LINGUIST List 2.804

Wed 20 Nov 1991

Disc: Names

Editor for this issue: <>


Directory

  1. "Mimi Klaiman", John jLimber's qurery: Parsis
  2. , Grammar of names
  3. Ellen Prince, Re: 2.790 Queries: Yiddish
  4. Sergio Balari, Re: 2.794 Conventionality of Names: Romance
  5. John Bro, conventionality & syntax of names: French
  6. Joel M. Hoffman, 2.794 Conventionality of Names: Hebrew
  7. Tom Wachtel, Re: 2.794 Conventionality of Names

Message 1: John jLimber's qurery: Parsis

Date: Fri, 15 Nov 1991 18:35:19 -0600
From: "Mimi Klaiman" <klaimanux.acs.umn.edu>
Subject: John jLimber's qurery: Parsis
John Limber has inquired about nonarbitrary surnames.
The Parsis of India have a custom of adopting surnames
consisting of the English words for professions, so one
finds surnames Doctor, Lawyer and, in the bizarrest
instance I've ever heard (involving a family whose patriarch
had started a factory to make bottle openers), Sodabottleopenerwallah.
--Mimi Klaiman
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Message 2: Grammar of names

Date: Sat, 16 Nov 1991 10:16:59 GMT
From: <MCCONVELL_PDARWIN.NTU.EDU.AU>
Subject: Grammar of names
With reference to John Limber's query on whether names exhibit syntactic
peculiarities in any languages: in the southern dialects of the Western
Desert Language, Australia (Pitjantjatjara, Yankunytjatjara etc.) names
have the suffix -nya in the S (intransitive subject) and O (transitive
direct object) forms, and the ergative -lu in the A (transitive subject)
form. This contrasts both with other nouns, where -nya is not used, and
with pronouns where it is used only for O, not for S. The -nya is dropped
in the vocative form of names.
I think in a number of European languages surnames cannot pluralise in the
way they do in English e.g. the Simpsons.
Patrick McConvell, Northern Territory University, Australia
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Message 3: Re: 2.790 Queries: Yiddish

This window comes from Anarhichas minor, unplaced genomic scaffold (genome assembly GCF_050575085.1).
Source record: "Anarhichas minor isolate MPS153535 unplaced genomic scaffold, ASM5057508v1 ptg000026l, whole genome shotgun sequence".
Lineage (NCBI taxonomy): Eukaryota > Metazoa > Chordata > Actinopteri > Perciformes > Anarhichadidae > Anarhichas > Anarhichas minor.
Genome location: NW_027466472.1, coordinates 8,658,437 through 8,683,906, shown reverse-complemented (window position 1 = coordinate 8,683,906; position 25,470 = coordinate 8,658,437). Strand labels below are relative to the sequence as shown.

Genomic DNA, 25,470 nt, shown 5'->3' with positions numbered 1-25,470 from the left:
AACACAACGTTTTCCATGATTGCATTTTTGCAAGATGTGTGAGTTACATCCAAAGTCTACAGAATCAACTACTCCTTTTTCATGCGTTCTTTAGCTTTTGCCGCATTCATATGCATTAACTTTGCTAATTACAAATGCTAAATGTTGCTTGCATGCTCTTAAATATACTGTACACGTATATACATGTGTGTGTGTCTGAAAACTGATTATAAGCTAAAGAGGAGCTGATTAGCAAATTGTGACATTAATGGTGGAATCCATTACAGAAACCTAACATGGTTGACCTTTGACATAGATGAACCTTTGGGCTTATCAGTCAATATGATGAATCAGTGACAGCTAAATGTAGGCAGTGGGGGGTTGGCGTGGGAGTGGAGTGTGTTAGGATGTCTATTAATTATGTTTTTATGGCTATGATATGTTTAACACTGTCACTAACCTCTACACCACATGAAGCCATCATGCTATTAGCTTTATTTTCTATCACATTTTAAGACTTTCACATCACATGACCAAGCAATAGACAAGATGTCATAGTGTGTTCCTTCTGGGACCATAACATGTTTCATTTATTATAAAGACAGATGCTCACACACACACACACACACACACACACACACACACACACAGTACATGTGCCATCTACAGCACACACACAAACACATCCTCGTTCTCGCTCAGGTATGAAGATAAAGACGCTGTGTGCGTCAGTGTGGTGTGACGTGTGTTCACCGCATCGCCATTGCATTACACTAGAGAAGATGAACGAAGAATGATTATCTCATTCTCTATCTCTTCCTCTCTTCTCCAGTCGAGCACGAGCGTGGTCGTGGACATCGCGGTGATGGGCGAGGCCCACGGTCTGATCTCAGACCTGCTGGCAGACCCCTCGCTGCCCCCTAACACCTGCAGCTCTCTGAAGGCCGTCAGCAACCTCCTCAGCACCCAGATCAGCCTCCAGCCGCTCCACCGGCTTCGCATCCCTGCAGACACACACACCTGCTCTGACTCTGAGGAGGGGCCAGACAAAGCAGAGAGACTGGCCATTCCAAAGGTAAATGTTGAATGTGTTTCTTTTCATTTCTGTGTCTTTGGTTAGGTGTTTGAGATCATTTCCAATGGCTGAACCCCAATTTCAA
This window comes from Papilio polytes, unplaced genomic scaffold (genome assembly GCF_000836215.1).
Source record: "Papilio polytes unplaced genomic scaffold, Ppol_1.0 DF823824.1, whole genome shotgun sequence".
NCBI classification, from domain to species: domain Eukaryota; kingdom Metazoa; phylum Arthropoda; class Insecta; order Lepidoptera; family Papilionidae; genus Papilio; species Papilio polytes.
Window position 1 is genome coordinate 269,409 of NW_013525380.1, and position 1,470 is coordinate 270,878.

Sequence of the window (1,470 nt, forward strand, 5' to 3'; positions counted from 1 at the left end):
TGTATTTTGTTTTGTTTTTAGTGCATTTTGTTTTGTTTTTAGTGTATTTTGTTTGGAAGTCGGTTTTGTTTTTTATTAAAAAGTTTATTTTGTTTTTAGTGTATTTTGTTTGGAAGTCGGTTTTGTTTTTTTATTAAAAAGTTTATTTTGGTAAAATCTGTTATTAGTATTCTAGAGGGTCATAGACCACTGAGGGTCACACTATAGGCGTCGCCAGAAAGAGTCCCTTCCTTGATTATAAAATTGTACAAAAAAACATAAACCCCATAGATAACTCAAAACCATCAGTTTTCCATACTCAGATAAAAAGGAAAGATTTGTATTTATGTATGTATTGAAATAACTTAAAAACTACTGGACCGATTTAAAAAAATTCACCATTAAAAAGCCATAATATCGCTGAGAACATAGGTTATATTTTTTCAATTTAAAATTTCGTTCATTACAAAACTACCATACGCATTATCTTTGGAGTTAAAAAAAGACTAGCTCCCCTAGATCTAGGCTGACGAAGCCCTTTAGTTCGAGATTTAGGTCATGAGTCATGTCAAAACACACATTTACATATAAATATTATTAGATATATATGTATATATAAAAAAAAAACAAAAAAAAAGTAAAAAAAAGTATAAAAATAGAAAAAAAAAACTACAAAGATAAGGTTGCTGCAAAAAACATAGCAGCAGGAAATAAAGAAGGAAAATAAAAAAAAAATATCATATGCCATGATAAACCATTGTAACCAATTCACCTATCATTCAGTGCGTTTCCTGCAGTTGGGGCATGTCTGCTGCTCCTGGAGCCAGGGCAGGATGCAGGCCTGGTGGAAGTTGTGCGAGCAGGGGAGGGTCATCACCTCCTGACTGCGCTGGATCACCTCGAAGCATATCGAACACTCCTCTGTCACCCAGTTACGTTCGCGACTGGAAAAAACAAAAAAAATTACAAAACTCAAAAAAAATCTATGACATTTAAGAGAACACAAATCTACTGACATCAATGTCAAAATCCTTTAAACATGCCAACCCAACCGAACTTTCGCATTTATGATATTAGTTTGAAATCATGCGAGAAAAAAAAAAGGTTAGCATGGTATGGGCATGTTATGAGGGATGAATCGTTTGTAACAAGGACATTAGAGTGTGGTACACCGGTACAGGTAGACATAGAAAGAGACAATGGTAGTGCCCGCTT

Date: Fri, 15 Nov 91 11:36:16 EST
From: Ellen Prince <ellencentral.cis.upenn.edu>
Subject: Re: 2.790 Queries: Yiddish
john limber writes:
>I have two questions about names that some of you probably can answer. The fir
st
>concerns the conventionality of surnames. Are there still language cultures
>where surnames are not for the most part conventional? (It would be foolish,
>for example, for anyone to infer from my name "Limber" that I am particularly
>agile or that Drs. Head, Brain and Pons interest in neurology had anything to
>do with their names.) I'd appreciate any examples.
don't know if this is what you mean, but in iceland 'surnames' are still
patronymics--so, if my name were ellen bjornsdottir, you could infer that my
father's name is bjorn.
>	The second question is to what extent are names in languages more or
>less "syntactic"--that is participate or not in whatever formal structures
>other NPs do? Again, I'd appreciate any examples or references on this.
in yiddish, proper names of people get case-marked in a way that other nps
don't. the actual situation is still somewhat mysterious (to me), but it's
roughly as follows. most common nouns aren't case-marked at all but a handful
of common nouns are. these are high-frequency nouns mostly denoting people--the
words for mama, papa, grandpa, jew, rabbi, person,... and one inanimate--heart.